Late last week some news broke that Amaya Gaming was very close to acquiring Bwin.Party, as an official bid was made after months of negotiations. The ramifications from an acquisition like this are important, but without a closer look at the industry it might not be readily apparent why. We will take a look at these reasons and what it means for players like you!
Since PokerStars and Full Tilt Poker were acquired by Amaya Gaming, there has been a lot of hand wringing of hands going on in reference to how the site no longer cares about players and is only interested in profits. While some of the early decisions did make this more of a fear, man of those initial decisions have been retracted or scaled back significantly. This news is good for player on Bwin.Party, as they have some hope of not losing all the perks they currently enjoy. If this deal does go through, which it is possible it might not, what does it actually mean for the poker industry? What does it mean for Amaya? Are players going to be left in a bad spot? All of these question are important and can effect players on all sites, not just the ones in question.
This is the most obvious of the results from this potential merger. PokerStars has been shut out of the New Jersey regulated market thus far, and acquiring Bwin.Party would presumably end that. Of course, as with my regulatory bodies in many countries, this isn’t a given though and only time would tell if PokerStars’ hopes of getting in to the New Jersey poker market would actually come to fruition. Having Bwin.Party as an already legal entity in the state of New Jersey though is likely to make this more of a forgone conclusion though.
The desire should be there from both side though, as New Jersey gaming revenues have not been as strong as what the government would have hoped. Some of this can be attributed to a small player base, but many reports of bad software have also plagued the regulated market. PokerStars would solve the bad software problem, and with such a trusted and recognizable name entering the fray, it should help attract players to a degree and increase the potential player base. PokerStars obviously has a desire to move into the market, as it is just another market to gain revenue from with little change in what they are already doing in many European markets.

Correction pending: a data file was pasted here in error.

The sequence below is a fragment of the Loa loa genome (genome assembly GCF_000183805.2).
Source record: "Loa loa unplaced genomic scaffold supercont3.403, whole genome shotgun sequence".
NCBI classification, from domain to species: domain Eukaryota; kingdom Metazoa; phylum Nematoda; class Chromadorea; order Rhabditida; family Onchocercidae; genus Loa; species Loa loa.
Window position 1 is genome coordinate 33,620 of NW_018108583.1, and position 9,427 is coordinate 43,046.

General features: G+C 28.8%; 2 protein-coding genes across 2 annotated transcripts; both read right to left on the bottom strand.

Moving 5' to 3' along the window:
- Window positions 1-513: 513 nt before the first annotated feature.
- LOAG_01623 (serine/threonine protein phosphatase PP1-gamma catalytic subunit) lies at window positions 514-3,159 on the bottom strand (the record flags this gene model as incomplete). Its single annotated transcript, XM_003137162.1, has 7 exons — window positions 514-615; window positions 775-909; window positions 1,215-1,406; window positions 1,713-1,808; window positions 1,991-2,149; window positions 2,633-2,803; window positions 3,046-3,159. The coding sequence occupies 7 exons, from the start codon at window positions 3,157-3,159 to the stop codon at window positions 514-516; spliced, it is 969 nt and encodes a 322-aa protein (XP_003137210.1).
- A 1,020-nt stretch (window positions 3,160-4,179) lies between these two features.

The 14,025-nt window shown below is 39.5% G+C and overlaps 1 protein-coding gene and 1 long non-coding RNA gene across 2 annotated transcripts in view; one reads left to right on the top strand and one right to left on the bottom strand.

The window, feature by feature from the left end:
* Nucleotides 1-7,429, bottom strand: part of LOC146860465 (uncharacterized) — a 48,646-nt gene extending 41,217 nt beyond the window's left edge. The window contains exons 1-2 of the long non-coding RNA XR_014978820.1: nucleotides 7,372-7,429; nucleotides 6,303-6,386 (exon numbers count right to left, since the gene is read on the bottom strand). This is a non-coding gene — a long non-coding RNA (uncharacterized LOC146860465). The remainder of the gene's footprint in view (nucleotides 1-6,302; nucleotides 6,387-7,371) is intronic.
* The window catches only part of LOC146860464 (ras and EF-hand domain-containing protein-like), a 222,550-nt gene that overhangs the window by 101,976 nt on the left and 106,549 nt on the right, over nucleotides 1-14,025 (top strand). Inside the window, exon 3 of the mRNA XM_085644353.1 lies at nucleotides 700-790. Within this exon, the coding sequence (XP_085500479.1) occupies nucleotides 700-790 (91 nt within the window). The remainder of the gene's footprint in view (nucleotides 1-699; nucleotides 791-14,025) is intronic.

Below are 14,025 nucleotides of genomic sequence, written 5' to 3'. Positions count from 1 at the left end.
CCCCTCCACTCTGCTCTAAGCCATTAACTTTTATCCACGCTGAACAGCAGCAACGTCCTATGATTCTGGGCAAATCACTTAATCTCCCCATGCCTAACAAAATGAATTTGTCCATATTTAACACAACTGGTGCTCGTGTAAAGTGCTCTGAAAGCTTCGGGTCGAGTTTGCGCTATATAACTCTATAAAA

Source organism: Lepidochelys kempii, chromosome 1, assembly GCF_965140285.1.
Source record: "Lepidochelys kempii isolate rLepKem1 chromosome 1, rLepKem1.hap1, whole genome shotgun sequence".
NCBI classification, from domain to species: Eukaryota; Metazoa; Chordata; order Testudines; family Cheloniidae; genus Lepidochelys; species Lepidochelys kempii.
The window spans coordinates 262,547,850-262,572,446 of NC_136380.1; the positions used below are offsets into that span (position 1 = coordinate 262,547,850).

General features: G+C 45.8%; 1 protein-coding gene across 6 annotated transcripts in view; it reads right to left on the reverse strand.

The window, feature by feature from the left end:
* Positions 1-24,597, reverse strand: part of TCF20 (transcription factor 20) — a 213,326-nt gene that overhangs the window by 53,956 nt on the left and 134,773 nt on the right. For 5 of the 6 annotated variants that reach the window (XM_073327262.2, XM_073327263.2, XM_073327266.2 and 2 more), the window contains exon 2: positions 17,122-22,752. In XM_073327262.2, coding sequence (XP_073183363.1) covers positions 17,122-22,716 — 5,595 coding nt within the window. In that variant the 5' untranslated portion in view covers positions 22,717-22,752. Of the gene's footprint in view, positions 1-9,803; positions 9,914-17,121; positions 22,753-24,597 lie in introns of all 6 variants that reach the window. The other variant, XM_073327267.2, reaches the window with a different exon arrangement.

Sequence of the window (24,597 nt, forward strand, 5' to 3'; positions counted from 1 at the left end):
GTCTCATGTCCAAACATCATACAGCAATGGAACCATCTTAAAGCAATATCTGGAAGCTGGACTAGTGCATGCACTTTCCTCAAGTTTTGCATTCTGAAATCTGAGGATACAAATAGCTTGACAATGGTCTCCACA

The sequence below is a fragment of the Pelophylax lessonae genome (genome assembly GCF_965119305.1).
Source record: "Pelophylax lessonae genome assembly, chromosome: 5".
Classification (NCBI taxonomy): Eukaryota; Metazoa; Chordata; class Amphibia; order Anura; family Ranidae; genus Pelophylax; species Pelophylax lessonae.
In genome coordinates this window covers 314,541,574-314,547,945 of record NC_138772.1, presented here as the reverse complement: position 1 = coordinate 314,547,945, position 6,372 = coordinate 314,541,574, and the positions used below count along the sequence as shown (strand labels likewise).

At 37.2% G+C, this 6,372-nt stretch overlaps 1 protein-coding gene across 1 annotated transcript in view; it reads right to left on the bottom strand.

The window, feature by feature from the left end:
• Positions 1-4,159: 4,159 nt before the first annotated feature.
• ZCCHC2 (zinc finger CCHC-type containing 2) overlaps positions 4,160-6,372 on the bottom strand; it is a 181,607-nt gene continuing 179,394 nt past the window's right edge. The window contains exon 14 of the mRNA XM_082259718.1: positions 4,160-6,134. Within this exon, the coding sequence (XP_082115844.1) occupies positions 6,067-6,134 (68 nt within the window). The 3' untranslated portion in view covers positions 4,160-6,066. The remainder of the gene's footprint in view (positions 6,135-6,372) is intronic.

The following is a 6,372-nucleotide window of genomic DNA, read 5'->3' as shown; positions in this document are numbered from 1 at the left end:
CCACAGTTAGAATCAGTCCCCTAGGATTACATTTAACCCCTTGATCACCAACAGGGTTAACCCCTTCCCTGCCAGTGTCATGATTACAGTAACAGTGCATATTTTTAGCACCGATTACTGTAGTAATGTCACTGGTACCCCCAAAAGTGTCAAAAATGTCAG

When PokerStars acquired Full Tilt Poker they allowed the companies to run against one another, and not force a merger. While that may sound like PokerStars is encouraging competition, even if it owns the same company, one should not be fooled. Necessarily. The two brands have similar rewards structures, player bases and features. If Amaya is successful in their bid for Bwin.Party, it is likely that they would allow the acquired sites to run on their own, but it would add another major competitor to the stable of Amaya and strengthen the monopoly PokerStars currently has on the industry.
The lack of competition only encourages Amaya to offer less rakeback rewards to players. While it is unlikely that PokerStars would ever completely remove rewards, like some sites, the incentive to offer less than they previously have is there for sure. Amaya, as well as every other poker company, is a business first and foremost, so offering rewards to players when you don’t need to isn’t something that is going to be high on their list of things to keep going. This merger would only make it more possible that they could lower rewards. We aren’t saying they will, but knowing that it is more possible is important, especially when looking forward to what changes they will make the SuperNova Elite in 2016.
Don’t interpret this article as saying the world is ending, or that PokerStars is going to start offering no rewards. This article instead is designed to let you know what might happen with a possible merger like this, and why it might not be great for some players. What are your thoughts on a merger like this? DO you want to see it happen? Tell us on Twitter or Facebook.